Juneteenth Shooting
Columbus, Ohio's Juneteenth Festival was canceled Saturday after the shooting of an 11-year-old boy. Lovauntea J. Mickens, 15, was arrested for the crime. Creative Commons

A festival meant to celebrate the end of slavery turned tragic on Saturday, when a 15-year-old was arrested in the shooting of an 11-year-old boy.

Normally held in Columbus, Ohio, the Juneteenth Festival was canceled on Saturday after the shooting, which sent an 11-year-old boy to the hospital with a gunshot wound, NBC News reports. "I never heard that Juneteenth got canceled. That's the problem. I mean if we heard something we wouldn't be here," Timothy Clark, a would-be attendee of Juneteenth, told NBC News.

Columbus police said that the 11-year-old victim was taken from the Franklin Park festival site to Nationwide Children’s Hospital, where he was treated for a gunshot wound to the thigh, NBC News reports. The Juneteenth shooting victim remains in stable condition and has yet to be officially identified.

Meanwhile, authorities announced the arrest of Lovauntea J. Mickens, 15, in connection with the Juneteenth shooting, the Columbus Dispatch reports. The Columbus teenager has been charged with felonious assault.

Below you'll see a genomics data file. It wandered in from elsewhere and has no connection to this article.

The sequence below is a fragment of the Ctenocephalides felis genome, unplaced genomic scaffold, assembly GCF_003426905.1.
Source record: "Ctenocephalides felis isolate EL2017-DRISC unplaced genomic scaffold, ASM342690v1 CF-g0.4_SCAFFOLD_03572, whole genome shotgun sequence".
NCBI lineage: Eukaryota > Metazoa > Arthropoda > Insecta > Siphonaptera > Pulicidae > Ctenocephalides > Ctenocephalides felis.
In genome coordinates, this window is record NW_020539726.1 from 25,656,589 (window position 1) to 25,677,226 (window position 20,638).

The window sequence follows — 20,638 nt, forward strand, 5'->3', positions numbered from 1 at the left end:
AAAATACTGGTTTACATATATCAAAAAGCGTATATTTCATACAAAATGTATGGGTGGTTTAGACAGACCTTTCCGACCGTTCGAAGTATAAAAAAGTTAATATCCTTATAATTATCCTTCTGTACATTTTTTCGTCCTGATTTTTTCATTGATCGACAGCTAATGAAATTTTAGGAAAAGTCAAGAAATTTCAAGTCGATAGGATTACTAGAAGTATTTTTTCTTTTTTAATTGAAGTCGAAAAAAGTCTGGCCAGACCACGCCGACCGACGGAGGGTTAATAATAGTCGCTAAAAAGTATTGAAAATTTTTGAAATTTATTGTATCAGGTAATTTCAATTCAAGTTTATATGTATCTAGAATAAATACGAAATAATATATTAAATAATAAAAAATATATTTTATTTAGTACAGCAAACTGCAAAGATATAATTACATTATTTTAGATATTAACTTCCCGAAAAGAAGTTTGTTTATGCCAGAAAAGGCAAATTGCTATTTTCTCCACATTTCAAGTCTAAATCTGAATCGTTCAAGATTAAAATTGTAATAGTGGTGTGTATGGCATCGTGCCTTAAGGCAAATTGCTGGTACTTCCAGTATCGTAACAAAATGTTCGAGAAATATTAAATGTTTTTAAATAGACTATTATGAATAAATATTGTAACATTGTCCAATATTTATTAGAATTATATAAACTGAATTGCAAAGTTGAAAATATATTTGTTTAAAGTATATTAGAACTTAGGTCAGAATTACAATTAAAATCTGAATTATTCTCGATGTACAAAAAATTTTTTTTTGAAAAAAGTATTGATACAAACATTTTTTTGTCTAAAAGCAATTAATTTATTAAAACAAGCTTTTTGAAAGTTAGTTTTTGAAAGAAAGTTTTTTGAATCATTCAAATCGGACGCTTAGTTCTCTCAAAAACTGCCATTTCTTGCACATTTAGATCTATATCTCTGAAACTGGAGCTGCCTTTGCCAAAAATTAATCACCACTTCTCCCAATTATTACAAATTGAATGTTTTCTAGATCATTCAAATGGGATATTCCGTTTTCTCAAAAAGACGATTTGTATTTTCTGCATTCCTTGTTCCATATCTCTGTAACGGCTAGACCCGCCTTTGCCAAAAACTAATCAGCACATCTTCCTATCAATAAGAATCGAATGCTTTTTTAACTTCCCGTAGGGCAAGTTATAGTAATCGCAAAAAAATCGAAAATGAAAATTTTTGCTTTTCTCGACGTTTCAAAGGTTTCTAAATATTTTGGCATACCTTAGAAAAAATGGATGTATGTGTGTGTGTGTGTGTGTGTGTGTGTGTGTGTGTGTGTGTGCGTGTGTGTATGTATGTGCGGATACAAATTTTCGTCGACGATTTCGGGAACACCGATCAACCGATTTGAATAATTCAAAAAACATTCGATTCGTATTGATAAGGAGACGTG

A woman identifying herself as Mickens’ foster mother told NBC News Sunday that the 15-year-old had only arrived at her home on Friday, the day before the Juneteenth shooting. Columbus police noted that they are looking to Mickens’ possible “affiliations.”

For festivalgoers, the Juneteenth Shooting undermined an event that is meant to be a celebration of peace and harmony. "I actually saw a young boy fall to his knees," Rich Reed, a booth worker, told NBC News.

The shooting wasn’t the Juneteenth Festival’s only brush with violence. Four juveniles were reportedly arrested for fighting before the shooting took place, police told the Dispatch.

The Juneteenth shooting took place after the three-day festival had already started, NBC News reports. The event, which originated in Galveston, Texas, is meant to celebrate the 1865 emancipation of African-American slaves at the end of the Civil War.